The mere presence of co-star Chevy Chase is a reference in and of itself. Chase has become a smartly opportunistic actor and he initially operates here in the same way he worked on "Chuck." You're just supposed to know that he's Chevy Chase -- with his long list of adored credits -- and you, in all likelihood, are not. Some of my colleagues complained that Chase wasn't initially funny in his "Chuck" run and then suddenly, by his second or third episodes, he just was. He didn't need to force humor where none was required. So in the "Community" pilot, Chase is only a little funny. You don't go, "He's the reason to watch the show." And then in the second episode, you remember "SNL" and "Fletch" and the "Vacation" movies and how utterly gung-ho he can be. If he has to fade back into the background in the third episode, I'm guessing he'll be able to.
"Community" doesn't need to be about Chevy Chase and despite the once-legendary ego, he doesn't need it to be either.
Gillian Jacobs, the pilot's female lead, doesn't really need to be funny in the pilot, serving as a receptacle for Elisabeth Shue references (the resemblance is there, though maybe not as strongly as the characters thing) and loving close-ups. In episode two, though, she does great work with duct-tape over her mouth. In a comedic way. Geez. I guess you'll just have to tune in to see what it all has to do with Guatemala and a pinata of a murdered journalist.
Like Pudi, Yvette Nicole Brown and Alison Brie show themselves to be capable of taking the most from a burst of dialogue or even an incredulous close-up. Also just waiting for an opportunity is Donald Glover, whose versatility and improvisational flair may get more use after the Derrick Comedy feature "Mystery Team" gains its inevitable cult following.
Leaving nothing to chance, "Community" goes beyond its core supporting players, with John Oliver delivering laughs in the pilot and Ken Jeong delivering a jaw-droppingly funny monologue in the second episode, playing Senor Chang, the college's Spanish teacher. [Key quote: "My knowledge will bite your face off."]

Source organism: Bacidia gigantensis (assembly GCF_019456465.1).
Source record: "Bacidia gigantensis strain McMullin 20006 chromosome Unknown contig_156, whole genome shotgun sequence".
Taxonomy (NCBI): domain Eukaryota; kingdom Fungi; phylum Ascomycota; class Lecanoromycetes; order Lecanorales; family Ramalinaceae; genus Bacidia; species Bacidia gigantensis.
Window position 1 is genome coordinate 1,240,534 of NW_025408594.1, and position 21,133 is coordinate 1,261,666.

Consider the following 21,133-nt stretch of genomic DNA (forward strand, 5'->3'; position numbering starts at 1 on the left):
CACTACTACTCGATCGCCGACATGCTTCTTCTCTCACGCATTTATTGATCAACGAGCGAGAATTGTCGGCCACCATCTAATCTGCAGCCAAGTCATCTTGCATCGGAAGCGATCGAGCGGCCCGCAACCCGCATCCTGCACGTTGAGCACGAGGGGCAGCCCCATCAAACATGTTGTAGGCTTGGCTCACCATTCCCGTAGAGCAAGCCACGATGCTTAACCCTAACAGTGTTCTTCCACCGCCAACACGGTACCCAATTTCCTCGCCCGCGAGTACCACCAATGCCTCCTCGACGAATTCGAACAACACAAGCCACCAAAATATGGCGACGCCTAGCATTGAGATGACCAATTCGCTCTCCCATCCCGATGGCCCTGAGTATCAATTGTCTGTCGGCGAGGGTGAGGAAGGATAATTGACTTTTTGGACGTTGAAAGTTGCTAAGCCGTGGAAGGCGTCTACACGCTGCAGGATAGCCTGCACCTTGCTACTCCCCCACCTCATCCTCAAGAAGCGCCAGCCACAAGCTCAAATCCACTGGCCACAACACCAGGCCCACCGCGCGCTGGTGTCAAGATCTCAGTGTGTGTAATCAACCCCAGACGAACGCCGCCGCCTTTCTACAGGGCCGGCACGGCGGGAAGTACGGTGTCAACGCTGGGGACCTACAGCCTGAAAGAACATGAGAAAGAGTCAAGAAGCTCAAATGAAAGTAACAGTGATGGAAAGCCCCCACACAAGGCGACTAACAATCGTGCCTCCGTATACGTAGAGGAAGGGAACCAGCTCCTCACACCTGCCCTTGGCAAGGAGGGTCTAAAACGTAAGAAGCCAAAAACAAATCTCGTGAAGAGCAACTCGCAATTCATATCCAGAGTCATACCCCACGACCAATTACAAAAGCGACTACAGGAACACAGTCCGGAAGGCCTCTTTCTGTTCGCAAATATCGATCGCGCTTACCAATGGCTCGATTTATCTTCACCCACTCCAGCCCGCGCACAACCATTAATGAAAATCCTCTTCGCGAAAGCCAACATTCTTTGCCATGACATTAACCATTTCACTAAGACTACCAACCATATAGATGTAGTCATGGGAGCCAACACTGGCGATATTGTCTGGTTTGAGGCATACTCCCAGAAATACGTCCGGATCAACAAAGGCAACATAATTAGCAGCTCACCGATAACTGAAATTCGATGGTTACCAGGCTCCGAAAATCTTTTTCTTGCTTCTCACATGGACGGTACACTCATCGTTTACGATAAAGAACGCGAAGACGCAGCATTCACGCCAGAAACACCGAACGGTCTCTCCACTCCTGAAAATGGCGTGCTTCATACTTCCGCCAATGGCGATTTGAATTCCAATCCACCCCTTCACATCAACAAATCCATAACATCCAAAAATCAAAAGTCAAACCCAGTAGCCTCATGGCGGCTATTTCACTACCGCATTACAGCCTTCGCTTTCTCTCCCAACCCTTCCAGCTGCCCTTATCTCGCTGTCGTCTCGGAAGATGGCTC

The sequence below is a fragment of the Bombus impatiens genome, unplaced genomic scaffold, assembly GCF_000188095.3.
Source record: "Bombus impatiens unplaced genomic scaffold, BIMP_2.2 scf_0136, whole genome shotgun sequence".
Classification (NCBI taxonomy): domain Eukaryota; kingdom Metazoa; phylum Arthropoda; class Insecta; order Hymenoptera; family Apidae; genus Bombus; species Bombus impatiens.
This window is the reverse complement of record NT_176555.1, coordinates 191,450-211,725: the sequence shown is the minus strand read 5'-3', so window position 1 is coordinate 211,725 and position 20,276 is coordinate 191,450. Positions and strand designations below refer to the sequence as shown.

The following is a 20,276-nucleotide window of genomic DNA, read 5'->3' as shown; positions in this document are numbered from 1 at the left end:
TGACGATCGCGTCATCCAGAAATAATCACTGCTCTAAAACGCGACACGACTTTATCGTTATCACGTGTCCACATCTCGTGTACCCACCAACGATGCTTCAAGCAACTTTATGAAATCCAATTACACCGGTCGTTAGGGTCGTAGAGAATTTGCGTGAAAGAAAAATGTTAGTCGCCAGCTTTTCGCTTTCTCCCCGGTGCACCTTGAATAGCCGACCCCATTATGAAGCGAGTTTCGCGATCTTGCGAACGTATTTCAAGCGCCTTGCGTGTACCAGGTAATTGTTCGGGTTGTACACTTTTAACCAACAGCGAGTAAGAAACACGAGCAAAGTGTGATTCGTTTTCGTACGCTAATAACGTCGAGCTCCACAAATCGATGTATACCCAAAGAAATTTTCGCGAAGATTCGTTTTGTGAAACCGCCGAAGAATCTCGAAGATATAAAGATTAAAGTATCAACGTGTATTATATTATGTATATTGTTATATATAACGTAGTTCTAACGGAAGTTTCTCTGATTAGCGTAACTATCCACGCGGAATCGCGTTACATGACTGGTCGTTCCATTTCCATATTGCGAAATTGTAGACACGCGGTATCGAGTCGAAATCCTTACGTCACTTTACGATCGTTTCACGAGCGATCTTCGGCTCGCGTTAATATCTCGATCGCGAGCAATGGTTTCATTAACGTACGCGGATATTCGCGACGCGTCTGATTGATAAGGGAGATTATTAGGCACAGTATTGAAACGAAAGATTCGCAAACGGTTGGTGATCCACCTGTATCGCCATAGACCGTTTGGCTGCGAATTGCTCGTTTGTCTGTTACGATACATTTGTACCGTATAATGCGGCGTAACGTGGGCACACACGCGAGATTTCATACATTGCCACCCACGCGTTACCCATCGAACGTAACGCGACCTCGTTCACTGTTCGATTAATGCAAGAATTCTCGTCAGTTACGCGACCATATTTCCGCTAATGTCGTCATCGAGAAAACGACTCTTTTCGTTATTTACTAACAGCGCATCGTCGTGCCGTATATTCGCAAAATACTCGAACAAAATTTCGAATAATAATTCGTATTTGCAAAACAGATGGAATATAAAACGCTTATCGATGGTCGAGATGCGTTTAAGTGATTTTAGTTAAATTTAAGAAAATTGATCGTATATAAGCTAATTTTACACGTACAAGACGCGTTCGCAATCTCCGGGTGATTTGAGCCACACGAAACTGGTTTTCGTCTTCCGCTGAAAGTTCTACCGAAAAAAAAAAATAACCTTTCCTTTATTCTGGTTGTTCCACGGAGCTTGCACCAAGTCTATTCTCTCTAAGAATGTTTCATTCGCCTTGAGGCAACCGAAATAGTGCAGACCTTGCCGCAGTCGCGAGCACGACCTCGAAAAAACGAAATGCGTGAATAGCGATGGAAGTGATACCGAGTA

Jeong's speech is just one of many atypically extended jokes in the early episodes. Because "Community" is a single-camera comedy, it doesn't rely on an ingrained build-up to punchlines. Sometimes characters can go on breathlessly for whole paragraphs letting piling one laughline on top of the next without waiting for reaction. This enhances rewatchability and I can already say that the "Community" pilot was just as strong the second time as the first and that there were gags I originally hadn't picked up on.
Thus far the layering isn't quite as lethal as on "Arrested Development," but any similarities may be attributable to the confident directorial hand of Anthony and Joe Russo, who gave both pilots their breakneck pace.
After a single viewing of the pilot, I put "Community" in second on my list of season's Best New Shows, behind only ABC's "Modern Family." After watching the second "Community" episode, possibly funnier than the first, I'm already wondering if I should reverse that order. But that choice can wait until after I see a second "Modern Family" episode.
For now, the "Community" team's just going to have to find a way to convince me that the main character has a good reason to spend six or seven years at a community college.
"Community" premieres on NBC at 9:30 p.m. on Thursday, Sept. 17.